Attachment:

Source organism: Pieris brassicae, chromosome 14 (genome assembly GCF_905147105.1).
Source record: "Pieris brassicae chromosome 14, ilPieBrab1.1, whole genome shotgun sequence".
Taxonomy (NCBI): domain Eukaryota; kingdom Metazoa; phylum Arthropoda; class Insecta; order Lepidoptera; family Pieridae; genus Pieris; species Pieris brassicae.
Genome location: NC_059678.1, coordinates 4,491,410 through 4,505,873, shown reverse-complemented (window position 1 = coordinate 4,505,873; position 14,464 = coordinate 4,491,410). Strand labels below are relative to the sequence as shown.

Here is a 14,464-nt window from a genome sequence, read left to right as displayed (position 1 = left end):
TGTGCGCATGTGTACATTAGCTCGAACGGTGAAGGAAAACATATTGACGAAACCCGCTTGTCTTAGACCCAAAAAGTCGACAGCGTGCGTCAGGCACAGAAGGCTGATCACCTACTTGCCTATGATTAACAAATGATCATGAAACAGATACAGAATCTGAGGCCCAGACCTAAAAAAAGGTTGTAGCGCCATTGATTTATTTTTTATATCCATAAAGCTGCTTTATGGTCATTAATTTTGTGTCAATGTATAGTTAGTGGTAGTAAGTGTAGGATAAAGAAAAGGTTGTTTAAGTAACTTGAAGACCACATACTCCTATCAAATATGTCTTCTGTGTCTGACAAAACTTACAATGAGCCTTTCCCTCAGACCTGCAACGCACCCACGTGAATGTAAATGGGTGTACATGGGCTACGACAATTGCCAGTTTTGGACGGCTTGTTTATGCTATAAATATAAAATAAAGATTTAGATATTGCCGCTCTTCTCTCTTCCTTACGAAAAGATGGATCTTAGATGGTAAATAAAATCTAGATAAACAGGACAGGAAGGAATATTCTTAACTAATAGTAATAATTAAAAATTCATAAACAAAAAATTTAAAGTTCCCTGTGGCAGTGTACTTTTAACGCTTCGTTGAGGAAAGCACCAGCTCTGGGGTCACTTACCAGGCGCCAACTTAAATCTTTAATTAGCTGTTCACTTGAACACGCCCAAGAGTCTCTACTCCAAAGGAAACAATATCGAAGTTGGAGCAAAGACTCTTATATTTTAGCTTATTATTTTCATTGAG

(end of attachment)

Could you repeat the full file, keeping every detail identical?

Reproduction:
Source organism: Pieris brassicae, chromosome 14 (genome assembly GCF_905147105.1).
Source record: "Pieris brassicae chromosome 14, ilPieBrab1.1, whole genome shotgun sequence".
Taxonomy (NCBI): domain Eukaryota; kingdom Metazoa; phylum Arthropoda; class Insecta; order Lepidoptera; family Pieridae; genus Pieris; species Pieris brassicae.
Genome location: NC_059678.1, coordinates 4,491,410 through 4,505,873, shown reverse-complemented (window position 1 = coordinate 4,505,873; position 14,464 = coordinate 4,491,410). Strand labels below are relative to the sequence as shown.

Here is a 14,464-nt window from a genome sequence, read left to right as displayed (position 1 = left end):
TGTGCGCATGTGTACATTAGCTCGAACGGTGAAGGAAAACATATTGACGAAACCCGCTTGTCTTAGACCCAAAAAGTCGACAGCGTGCGTCAGGCACAGAAGGCTGATCACCTACTTGCCTATGATTAACAAATGATCATGAAACAGATACAGAATCTGAGGCCCAGACCTAAAAAAAGGTTGTAGCGCCATTGATTTATTTTTTATATCCATAAAGCTGCTTTATGGTCATTAATTTTGTGTCAATGTATAGTTAGTGGTAGTAAGTGTAGGATAAAGAAAAGGTTGTTTAAGTAACTTGAAGACCACATACTCCTATCAAATATGTCTTCTGTGTCTGACAAAACTTACAATGAGCCTTTCCCTCAGACCTGCAACGCACCCACGTGAATGTAAATGGGTGTACATGGGCTACGACAATTGCCAGTTTTGGACGGCTTGTTTATGCTATAAATATAAAATAAAGATTTAGATATTGCCGCTCTTCTCTCTTCCTTACGAAAAGATGGATCTTAGATGGTAAATAAAATCTAGATAAACAGGACAGGAAGGAATATTCTTAACTAATAGTAATAATTAAAAATTCATAAACAAAAAATTTAAAGTTCCCTGTGGCAGTGTACTTTTAACGCTTCGTTGAGGAAAGCACCAGCTCTGGGGTCACTTACCAGGCGCCAACTTAAATCTTTAATTAGCTGTTCACTTGAACACGCCCAAGAGTCTCTACTCCAAAGGAAACAATATCGAAGTTGGAGCAAAGACTCTTATATTTTAGCTTATTATTTTCATTGAG